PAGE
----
Batteries are evolving. No longer just something that needs changing in your TV remote, batteries are fast becoming the engines of the global economy. In a decade’s time, a battery will likely power your car or the electricity grid that lights your home. Perhaps the biggest opportunity lies in electric vehicles. The battery is the most valuable part of an EV, and by 2030, the International Energy Agency predicts we could see a hundred times more EVs on the road than there were in 2020.
If Canada plays its cards right, it has the potential to emerge as a dominant player in this growing global industry. That’s according to recent modelling from Clean Energy Canada and the Trillium Network for Advanced Manufacturing, which explores how Canada can build out its battery supply chain and the economic potential of this industry. And introduction of the U.S.’s new EV tax credit, which requires a proportion of EV battery parts be sourced from North America and battery minerals be sourced from U.S. allies, means Canada has a huge and guaranteed market for its battery products right next door. But with few, if any, EVs expected to meet all the new criteria, the race to build the supply chain is on. Can Canada capitalize on this generational opportunity? If so, what will it take?
Join Clean Energy Canada for a pointed conversation to explore these topics with experts Ilka von Dalwigk, Andrew Miller, and Dr. Leonardo Paoli.
October 12, 2022, at 8am PT / 11am ET (1 hour)
- Opening remarks
- Brief synopsis of Clean Energy Canada’s recent report Canada’s New Economic Engine (5-10 mins)
- Fireside chat with guests
- Audience Q&A (30 mins)
- Closing remarks (5 mins)
Ilka von Dalwigk
Ilka von Dalwigk is a senior technology and policy expert with more than twenty years of experience in the energy transition in commercial, public, private, and policy environments, with in-depth knowledge of major research and policy issues covering the battery value chain, from the supply of raw materials to applications. Notably, Ilka is the EBA Policy Manager at EIT InnoEnergy working with the industrial development programme of the European Battery Alliance—EBA250—with a strong focus on sustainability, supply chain topics and international relationships. She has been instrumental in building up and managing the vast and complex network of the stakeholders in this initiative, as well as developing the set of recommendations that contributed to the design and content of the 43 actions that have been identified as necessary by the European Battery Alliance, to make the EU a key player in the global battery market.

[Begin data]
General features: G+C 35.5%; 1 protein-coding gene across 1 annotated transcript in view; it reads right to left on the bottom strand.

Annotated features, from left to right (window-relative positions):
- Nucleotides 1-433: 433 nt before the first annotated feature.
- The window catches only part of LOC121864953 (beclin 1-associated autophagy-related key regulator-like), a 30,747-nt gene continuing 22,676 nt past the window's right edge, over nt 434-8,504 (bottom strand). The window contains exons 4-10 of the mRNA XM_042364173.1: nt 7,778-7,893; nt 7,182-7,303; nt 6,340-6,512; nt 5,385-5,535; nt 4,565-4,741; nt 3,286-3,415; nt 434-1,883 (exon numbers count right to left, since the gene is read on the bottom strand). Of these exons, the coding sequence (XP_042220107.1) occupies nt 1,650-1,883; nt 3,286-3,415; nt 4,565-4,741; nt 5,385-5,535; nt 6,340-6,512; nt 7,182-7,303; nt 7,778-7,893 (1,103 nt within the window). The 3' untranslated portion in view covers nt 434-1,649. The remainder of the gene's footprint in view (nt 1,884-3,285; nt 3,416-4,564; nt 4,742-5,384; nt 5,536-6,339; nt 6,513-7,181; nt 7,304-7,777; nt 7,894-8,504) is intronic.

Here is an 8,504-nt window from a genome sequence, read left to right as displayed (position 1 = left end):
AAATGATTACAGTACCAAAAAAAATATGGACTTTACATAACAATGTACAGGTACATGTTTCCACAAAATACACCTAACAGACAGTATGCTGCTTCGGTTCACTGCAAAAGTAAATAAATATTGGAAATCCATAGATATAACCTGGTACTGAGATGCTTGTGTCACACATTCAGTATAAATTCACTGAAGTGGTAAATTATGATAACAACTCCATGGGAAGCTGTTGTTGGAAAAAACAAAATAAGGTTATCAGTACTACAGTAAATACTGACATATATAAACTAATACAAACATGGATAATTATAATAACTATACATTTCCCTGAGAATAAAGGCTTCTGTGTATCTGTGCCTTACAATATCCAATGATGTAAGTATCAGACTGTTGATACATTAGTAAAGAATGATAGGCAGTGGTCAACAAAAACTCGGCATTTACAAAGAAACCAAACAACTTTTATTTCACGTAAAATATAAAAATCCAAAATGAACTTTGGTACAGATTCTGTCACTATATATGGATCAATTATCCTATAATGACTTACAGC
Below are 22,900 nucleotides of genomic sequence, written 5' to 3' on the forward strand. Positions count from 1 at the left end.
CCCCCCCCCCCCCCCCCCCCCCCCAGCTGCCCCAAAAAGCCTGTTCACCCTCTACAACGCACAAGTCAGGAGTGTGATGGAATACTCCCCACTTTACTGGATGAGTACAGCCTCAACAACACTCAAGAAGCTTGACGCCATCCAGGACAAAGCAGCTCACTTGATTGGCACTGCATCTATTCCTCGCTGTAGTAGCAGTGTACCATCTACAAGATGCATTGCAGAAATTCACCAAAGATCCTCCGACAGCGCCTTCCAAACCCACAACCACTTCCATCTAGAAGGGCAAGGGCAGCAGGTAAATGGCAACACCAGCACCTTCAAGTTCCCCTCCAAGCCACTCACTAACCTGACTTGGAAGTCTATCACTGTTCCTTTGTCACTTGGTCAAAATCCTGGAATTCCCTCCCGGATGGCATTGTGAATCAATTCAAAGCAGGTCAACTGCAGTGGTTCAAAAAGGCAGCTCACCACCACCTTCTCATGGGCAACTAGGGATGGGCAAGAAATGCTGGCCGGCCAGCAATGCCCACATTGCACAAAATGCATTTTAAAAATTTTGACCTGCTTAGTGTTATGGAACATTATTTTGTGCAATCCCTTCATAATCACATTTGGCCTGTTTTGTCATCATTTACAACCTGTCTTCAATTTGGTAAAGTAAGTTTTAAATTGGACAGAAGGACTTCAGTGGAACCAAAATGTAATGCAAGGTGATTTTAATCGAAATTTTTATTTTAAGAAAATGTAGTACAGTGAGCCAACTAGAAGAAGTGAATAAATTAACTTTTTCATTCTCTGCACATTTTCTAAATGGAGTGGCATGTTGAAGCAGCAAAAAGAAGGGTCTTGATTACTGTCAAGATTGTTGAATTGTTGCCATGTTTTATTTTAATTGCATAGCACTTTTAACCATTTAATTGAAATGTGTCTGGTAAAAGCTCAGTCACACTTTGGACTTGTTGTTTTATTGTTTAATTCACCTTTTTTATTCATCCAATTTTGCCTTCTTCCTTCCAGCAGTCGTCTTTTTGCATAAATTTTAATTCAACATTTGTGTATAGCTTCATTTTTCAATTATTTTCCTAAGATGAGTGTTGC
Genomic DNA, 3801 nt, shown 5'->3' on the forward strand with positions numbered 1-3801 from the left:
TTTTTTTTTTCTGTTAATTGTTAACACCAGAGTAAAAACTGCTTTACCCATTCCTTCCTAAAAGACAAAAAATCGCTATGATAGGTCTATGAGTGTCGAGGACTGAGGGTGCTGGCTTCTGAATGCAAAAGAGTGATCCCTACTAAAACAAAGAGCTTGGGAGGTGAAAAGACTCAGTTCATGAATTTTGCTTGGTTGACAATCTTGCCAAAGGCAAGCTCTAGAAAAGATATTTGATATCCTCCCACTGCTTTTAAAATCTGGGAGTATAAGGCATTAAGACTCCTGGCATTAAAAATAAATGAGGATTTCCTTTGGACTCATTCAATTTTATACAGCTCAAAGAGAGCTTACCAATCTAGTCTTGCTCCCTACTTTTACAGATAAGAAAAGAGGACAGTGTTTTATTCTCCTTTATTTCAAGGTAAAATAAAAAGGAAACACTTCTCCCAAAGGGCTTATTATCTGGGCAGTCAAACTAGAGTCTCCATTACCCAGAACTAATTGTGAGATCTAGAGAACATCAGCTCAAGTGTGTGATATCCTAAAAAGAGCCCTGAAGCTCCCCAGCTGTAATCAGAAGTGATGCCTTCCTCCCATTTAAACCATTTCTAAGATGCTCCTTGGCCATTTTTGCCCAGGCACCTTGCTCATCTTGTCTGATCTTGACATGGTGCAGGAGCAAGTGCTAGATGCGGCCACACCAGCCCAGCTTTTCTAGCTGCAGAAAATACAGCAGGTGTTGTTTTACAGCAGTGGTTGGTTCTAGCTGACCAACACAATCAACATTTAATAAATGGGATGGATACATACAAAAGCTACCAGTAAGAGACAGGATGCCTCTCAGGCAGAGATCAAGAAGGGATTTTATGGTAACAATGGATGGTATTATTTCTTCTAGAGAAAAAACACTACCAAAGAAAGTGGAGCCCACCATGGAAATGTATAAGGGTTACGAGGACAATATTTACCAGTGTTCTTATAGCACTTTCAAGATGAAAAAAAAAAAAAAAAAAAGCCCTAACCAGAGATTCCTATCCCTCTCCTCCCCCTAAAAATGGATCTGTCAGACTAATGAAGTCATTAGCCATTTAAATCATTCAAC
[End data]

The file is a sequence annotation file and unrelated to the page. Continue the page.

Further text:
Andrew Miller is the COO at Benchmark Mineral Intelligence Ltd (Benchmark), a London based research and consultancy firm focused on critical raw materials and energy storage supply chains. Andrew oversees Benchmark’s supply chain research and analysis, which stretches from downstream assessments of anode, cathode and battery production through to price assessments and forecasting for the key lithium ion battery raw materials, including lithium, cobalt, nickel and graphite.
Dr. Leonardo Paoli
Dr. Leonardo Paoli is an Energy Analyst working in the Energy Technology Policy division of the International Energy Agency. He coordinates the work of the Global Electric Vehicle Outlook – the IEA’s annual report on developments in electric mobility across the globe, developed under the Electric Vehicles Initiative. He analyses the technologies and policies that are required for the decarbonization of the transport sector with a particular focus on battery technology and its supply chain. He also focuses on innovation and supply chain expansion needs for cross-cutting clean energy technologies in the IEA scenarios, including the Net-zero by 2050 roadmap. He holds a PhD from the University of Cambridge.
Merran Smith is a fellow at the Simon Fraser University Morris J. Wosk Centre for Dialogue, and the founder and chief innovation officer of Clean Energy Canada. Merran serves as co-chair of the B.C. government’s Climate Solutions Council, a member of the independent Task Force for a Resilient Recovery, and a Canadian representative of the C3E International Ambassador Corps. For most of her career, Merran has worked to unite industry, government, and civil society organizations to solve pressing social and ecological challenges.
Evan works to bring climate action and innovation together to build stronger economies. Before joining Clean Energy Canada, Evan served as the Chief of Staff for the BC Green Caucus during the 2017-2020 minority government. He was deeply involved in the creation of CleanBC, British Columbia’s climate strategy. Evan holds an undergraduate in political science with a minor in Human Dimensions of Climate Change. He holds a Certificate in Leadership, Organizing and Action: Leading Change from the Harvard Kennedy School of Government Executive Program.